JiJUE â€“ When I first heard the album title, the first thing that came to mind was martial arts (lame, but true). I heard about it when I was told that Mag44 would be launching his debut album on the 28th of April a few weeks ago when I arrived in my home town (Lusaka, Zambia stand uuup!). I haven’t been to many concerts that include Zambian artists so I was excited to see him perform. My niece hooked me up with tickets and ‘whoop-whoop!’ was the chant. ‘Jijue’, pronounced ‘jee-joo-weh’ means ‘know yourself’ in Swahili (many thanks to Team Educate Me). Before the music, I knew Mag44 as a spoken word poet. I’d been to a poetry session which featured him over a year ago and after that I was sold. I’ve been a fan of his work since then. He raps primarily in Bemba and Nyanja (which are both Zambian languages) and English. It also helps that Nyanja is closely related to Chewa which is spoken in Malawi. The album is produced entirely by Mag44 under Lota House. He’s been with them for about a year and a half now and produces most of the music that comes out of there.
The Intro to the 17 track album features female vocalist, Seya, who in my books is one of the most talented people he could have picked to open the album with. It also features Chord14, a group of gents who are most popular for their acapella acrobatics. Both Seya and Chord14 performed as part of the troop of Zambian artists who supported Mag44 at the launch and they set the open-air house on fire. Chuckles. The intro is basically Mag44‘s existentialist musings about identity and what that means for himself, particularly on a spiritual level. So the bulk of the album is unequivocally premised on his journey as a Christian.
Singles off the album include Vichani, Pwililika, Shipikisha Club and I beat which features Zambia‘s boxing champ Esther Phiri. Yes, THE Esther Phiri, Zambia’s prized light-welterweight boxing champion. Granted, her main line on the hook is â€œme I beatâ€ but….well….it’s Esther Phiri. The instrumental on this is what makes it a hype-man-in-your head track. I would have really like to see the champ feature in the video considering she’s the one who drew a lot of attention to the track. But alas, it wasn’t meant to be. Here it is:
Of the other singles, my favorite one is Vichani which features fellow Zambian artists Pompi and Kenny Roc who produced this video as well as the one above under production company GroundXero. This track won me over the first time I heard it. This is the same track that sent people into a frenzy at the launch. People were on it word-for-word and their feet only hit the ground an average of thirteen times – they jumped that high. I think that was the point at which a tube of glue fell out of my pocket. That’s a story for another day. Here’s the Vichani video. We covered this one a while ago:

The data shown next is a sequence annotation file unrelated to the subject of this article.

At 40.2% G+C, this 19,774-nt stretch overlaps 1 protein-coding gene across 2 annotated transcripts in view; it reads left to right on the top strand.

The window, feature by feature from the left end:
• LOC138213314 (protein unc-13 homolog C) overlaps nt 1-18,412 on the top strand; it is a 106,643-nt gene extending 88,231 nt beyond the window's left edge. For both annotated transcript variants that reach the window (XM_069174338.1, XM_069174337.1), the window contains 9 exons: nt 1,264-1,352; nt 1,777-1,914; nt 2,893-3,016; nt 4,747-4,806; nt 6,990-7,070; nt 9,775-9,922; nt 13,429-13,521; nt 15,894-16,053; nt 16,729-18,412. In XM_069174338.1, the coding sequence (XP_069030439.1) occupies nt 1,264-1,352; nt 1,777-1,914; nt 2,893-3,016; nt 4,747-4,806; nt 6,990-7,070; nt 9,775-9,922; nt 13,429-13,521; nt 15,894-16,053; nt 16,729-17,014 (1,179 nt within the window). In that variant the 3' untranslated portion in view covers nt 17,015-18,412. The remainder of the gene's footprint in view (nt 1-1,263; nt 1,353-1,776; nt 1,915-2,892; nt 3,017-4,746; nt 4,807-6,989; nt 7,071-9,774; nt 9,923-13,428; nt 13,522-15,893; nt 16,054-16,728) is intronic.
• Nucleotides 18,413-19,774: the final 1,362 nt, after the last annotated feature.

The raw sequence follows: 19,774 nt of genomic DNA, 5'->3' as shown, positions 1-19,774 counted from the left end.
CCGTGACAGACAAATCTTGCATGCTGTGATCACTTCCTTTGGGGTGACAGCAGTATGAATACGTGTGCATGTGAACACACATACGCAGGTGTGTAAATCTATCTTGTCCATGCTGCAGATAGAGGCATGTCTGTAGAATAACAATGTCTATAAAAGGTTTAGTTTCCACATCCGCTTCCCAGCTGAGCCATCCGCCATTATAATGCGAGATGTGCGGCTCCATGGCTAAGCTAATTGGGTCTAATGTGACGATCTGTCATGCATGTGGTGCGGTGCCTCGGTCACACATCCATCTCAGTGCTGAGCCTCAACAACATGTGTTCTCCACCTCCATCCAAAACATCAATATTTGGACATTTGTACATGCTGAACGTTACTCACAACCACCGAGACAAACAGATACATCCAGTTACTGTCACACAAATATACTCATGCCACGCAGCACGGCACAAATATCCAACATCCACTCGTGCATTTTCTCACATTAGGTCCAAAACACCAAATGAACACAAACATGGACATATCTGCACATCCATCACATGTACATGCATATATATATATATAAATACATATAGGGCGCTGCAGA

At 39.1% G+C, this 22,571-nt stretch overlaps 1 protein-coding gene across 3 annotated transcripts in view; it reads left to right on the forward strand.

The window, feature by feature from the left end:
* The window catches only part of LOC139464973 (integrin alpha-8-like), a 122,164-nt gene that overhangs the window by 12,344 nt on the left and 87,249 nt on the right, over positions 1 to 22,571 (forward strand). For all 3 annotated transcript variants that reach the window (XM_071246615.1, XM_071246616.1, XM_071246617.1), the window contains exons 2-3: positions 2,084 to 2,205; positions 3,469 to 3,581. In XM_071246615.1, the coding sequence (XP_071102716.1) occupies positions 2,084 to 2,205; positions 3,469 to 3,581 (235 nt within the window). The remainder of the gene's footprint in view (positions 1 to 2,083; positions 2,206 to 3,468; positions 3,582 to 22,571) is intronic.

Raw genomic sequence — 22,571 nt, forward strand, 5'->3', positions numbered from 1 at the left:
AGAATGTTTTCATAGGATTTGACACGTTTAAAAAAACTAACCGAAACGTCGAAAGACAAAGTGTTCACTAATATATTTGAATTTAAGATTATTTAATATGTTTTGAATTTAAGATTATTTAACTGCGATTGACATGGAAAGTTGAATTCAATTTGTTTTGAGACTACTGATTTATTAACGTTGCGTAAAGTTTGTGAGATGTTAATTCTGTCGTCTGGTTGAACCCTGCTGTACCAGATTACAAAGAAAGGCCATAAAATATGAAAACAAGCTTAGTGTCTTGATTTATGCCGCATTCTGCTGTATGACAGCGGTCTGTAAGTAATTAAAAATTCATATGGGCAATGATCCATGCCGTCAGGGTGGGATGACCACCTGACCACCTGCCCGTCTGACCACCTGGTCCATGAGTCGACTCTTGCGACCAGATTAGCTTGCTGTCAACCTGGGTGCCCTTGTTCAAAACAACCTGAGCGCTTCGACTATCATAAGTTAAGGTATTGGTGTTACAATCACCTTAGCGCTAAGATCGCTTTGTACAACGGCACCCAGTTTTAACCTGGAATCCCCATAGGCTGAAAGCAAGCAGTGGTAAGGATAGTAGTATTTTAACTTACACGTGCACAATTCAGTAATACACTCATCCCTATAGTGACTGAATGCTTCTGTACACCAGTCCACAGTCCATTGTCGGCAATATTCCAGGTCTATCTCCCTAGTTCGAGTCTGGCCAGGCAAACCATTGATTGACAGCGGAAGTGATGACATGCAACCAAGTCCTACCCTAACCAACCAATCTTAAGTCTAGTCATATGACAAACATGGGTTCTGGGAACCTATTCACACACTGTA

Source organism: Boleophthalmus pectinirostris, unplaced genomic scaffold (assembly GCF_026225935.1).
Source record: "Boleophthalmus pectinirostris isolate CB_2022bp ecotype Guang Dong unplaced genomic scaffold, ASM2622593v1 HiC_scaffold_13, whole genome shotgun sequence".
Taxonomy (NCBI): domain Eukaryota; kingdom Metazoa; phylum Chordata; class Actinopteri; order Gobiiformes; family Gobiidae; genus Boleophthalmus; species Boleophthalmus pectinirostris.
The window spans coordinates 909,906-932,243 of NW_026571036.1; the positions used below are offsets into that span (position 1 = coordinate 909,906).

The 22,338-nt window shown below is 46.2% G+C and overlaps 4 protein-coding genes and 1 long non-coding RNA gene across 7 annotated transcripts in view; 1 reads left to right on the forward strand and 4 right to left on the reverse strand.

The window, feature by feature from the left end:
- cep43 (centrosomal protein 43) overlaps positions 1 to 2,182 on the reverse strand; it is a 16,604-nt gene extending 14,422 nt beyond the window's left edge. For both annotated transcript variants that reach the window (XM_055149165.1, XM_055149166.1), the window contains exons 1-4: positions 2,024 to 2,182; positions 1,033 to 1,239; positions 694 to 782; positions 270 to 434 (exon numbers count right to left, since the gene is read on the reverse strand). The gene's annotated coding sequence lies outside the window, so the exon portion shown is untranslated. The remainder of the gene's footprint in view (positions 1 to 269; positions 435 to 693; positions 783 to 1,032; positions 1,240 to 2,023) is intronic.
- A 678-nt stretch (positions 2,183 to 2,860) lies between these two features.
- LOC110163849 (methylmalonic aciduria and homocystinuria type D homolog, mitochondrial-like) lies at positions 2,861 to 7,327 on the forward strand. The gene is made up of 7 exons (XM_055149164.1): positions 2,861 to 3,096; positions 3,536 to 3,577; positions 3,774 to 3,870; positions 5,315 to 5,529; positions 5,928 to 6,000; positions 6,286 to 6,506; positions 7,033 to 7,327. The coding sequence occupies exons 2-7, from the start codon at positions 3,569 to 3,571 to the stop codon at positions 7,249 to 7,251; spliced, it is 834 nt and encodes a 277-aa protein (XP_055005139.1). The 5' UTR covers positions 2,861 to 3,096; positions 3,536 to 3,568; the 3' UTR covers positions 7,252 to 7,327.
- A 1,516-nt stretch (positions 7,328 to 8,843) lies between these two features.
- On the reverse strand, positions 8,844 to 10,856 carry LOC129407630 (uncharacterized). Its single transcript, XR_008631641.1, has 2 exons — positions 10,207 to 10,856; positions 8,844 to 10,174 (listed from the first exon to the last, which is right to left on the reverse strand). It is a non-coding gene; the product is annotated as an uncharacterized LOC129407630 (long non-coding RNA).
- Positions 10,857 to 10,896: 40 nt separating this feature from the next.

The tracks that I gravitate to most on the album are the more high tempo ones and one or two with a reggae influence. Many of the others are slow-paced and take on ‘church service vibe’ because of the stylistic choices made on the vocals. They’re not choral but they are soulful (for lack of a better term). There are a few tracks for both hopeful and hopeless romantics and the one that drew the most laughs and ‘awwws’ from the crowd at the launch was Kabolala which means ‘Thief’. It’s basically about – you guessed it – one person stealing another person’s heart. That one I can listen to all day.
The album as a whole is kept solid by the fact that Mag44 is supported by a group of talented artists. All of whom are Zambian and those whose music I’m familiar with include Trinah, Tasha, Abel Chungu Musuka and Pompi. Abel and Pompi – both rapper/singers are also part of Lota House and recently launched their own studio albums. Pompi who is also head of Lota House performed alongside South Africa‘s Zahara in Lusaka on the 24th of May. This ‘African Night’ concert was organised in celebration of Africa Day, 25th May. Zahara was also supported by Zambian Jazz/Soul vocalist Scarlet who is a part of So’ Good Entertainment.
What I appreciate about JiJUE is that even though it’s heavy on the spirituality, it’s easy to find a few tracks that are accessible. This also came through at the launch so it didn’t kill us with monotony. There were very few glitches and these were as a result of one or two supporting acts who seemed a bit out-of-place but then unintended comic relief isn’t bad if you’re the one laughing. What was a huge relief is that there was an accompanying band and we didn’t have to deal with backing tracks the whole time. It was evident that the organizers were wide awake when planning the event. It started on time, it ended on time it was worth it. Also, as a true fan of Mag44 and of scrap-booking, on my way home I peeled one of the event posters off a bus stop shelter. I’ll hold onto this memorabilia for as long as I can but it was good to hear when we spoke to him, that Mag44 is keeping the momentum going:
“I am currently working on a house project, you will be hearing more about this soon. I will be traveling to a few countries later this year. [....] that is most definitely in the pipeline, I believe Africa has a lot of talent and I would love to collaborate with artists from other countries.”
Already, he traveled to Nairobi, where he was invited to perform at the Groove Awards , Kenya‘s biggest gospel music award ceremony which was held on the 1st of June. I’m keen to hear what projects he’ll be working on over the next few months.
Other tracks from JiJUE to be amped about are Smile and Wave and Takwaba